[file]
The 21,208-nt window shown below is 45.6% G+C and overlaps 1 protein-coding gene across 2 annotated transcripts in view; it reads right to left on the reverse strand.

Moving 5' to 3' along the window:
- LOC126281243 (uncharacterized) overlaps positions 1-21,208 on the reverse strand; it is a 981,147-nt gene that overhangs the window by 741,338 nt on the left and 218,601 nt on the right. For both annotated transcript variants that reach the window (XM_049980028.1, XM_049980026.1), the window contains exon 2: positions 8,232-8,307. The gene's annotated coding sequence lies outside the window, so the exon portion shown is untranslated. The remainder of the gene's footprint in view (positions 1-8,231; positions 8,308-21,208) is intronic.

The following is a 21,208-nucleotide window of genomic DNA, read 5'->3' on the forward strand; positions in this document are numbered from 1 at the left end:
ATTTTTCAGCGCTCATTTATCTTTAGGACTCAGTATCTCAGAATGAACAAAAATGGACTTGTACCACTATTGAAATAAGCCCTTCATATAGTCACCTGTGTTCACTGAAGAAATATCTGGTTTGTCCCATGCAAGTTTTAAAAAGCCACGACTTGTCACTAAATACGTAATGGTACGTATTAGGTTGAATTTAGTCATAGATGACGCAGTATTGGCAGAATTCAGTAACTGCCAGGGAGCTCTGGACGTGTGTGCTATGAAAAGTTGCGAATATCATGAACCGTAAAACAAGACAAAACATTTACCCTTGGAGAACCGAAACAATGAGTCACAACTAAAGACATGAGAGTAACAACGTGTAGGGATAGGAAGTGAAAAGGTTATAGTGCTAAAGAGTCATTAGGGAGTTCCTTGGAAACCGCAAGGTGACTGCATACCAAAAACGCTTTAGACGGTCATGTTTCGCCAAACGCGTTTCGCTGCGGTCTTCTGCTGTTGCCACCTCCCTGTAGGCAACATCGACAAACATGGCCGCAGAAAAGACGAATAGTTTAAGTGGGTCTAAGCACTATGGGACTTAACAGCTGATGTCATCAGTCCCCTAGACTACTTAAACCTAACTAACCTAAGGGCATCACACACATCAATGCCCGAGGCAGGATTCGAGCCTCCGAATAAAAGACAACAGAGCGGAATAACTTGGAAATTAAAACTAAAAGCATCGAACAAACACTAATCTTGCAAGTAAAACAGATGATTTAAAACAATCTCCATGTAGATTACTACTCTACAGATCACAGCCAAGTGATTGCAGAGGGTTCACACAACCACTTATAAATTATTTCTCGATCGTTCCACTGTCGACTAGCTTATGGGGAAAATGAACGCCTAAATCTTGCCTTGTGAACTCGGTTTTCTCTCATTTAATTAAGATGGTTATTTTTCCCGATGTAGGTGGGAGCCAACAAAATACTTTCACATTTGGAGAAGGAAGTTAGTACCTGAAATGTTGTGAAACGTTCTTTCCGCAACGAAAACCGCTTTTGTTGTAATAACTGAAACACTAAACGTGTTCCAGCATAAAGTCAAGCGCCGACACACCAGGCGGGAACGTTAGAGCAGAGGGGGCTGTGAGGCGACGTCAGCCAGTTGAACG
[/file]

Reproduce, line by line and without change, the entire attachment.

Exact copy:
The 21,208-nt window shown below is 45.6% G+C and overlaps 1 protein-coding gene across 2 annotated transcripts in view; it reads right to left on the reverse strand.

Moving 5' to 3' along the window:
- LOC126281243 (uncharacterized) overlaps positions 1-21,208 on the reverse strand; it is a 981,147-nt gene that overhangs the window by 741,338 nt on the left and 218,601 nt on the right. For both annotated transcript variants that reach the window (XM_049980028.1, XM_049980026.1), the window contains exon 2: positions 8,232-8,307. The gene's annotated coding sequence lies outside the window, so the exon portion shown is untranslated. The remainder of the gene's footprint in view (positions 1-8,231; positions 8,308-21,208) is intronic.

The following is a 21,208-nucleotide window of genomic DNA, read 5'->3' on the forward strand; positions in this document are numbered from 1 at the left end:
ATTTTTCAGCGCTCATTTATCTTTAGGACTCAGTATCTCAGAATGAACAAAAATGGACTTGTACCACTATTGAAATAAGCCCTTCATATAGTCACCTGTGTTCACTGAAGAAATATCTGGTTTGTCCCATGCAAGTTTTAAAAAGCCACGACTTGTCACTAAATACGTAATGGTACGTATTAGGTTGAATTTAGTCATAGATGACGCAGTATTGGCAGAATTCAGTAACTGCCAGGGAGCTCTGGACGTGTGTGCTATGAAAAGTTGCGAATATCATGAACCGTAAAACAAGACAAAACATTTACCCTTGGAGAACCGAAACAATGAGTCACAACTAAAGACATGAGAGTAACAACGTGTAGGGATAGGAAGTGAAAAGGTTATAGTGCTAAAGAGTCATTAGGGAGTTCCTTGGAAACCGCAAGGTGACTGCATACCAAAAACGCTTTAGACGGTCATGTTTCGCCAAACGCGTTTCGCTGCGGTCTTCTGCTGTTGCCACCTCCCTGTAGGCAACATCGACAAACATGGCCGCAGAAAAGACGAATAGTTTAAGTGGGTCTAAGCACTATGGGACTTAACAGCTGATGTCATCAGTCCCCTAGACTACTTAAACCTAACTAACCTAAGGGCATCACACACATCAATGCCCGAGGCAGGATTCGAGCCTCCGAATAAAAGACAACAGAGCGGAATAACTTGGAAATTAAAACTAAAAGCATCGAACAAACACTAATCTTGCAAGTAAAACAGATGATTTAAAACAATCTCCATGTAGATTACTACTCTACAGATCACAGCCAAGTGATTGCAGAGGGTTCACACAACCACTTATAAATTATTTCTCGATCGTTCCACTGTCGACTAGCTTATGGGGAAAATGAACGCCTAAATCTTGCCTTGTGAACTCGGTTTTCTCTCATTTAATTAAGATGGTTATTTTTCCCGATGTAGGTGGGAGCCAACAAAATACTTTCACATTTGGAGAAGGAAGTTAGTACCTGAAATGTTGTGAAACGTTCTTTCCGCAACGAAAACCGCTTTTGTTGTAATAACTGAAACACTAAACGTGTTCCAGCATAAAGTCAAGCGCCGACACACCAGGCGGGAACGTTAGAGCAGAGGGGGCTGTGAGGCGACGTCAGCCAGTTGAACG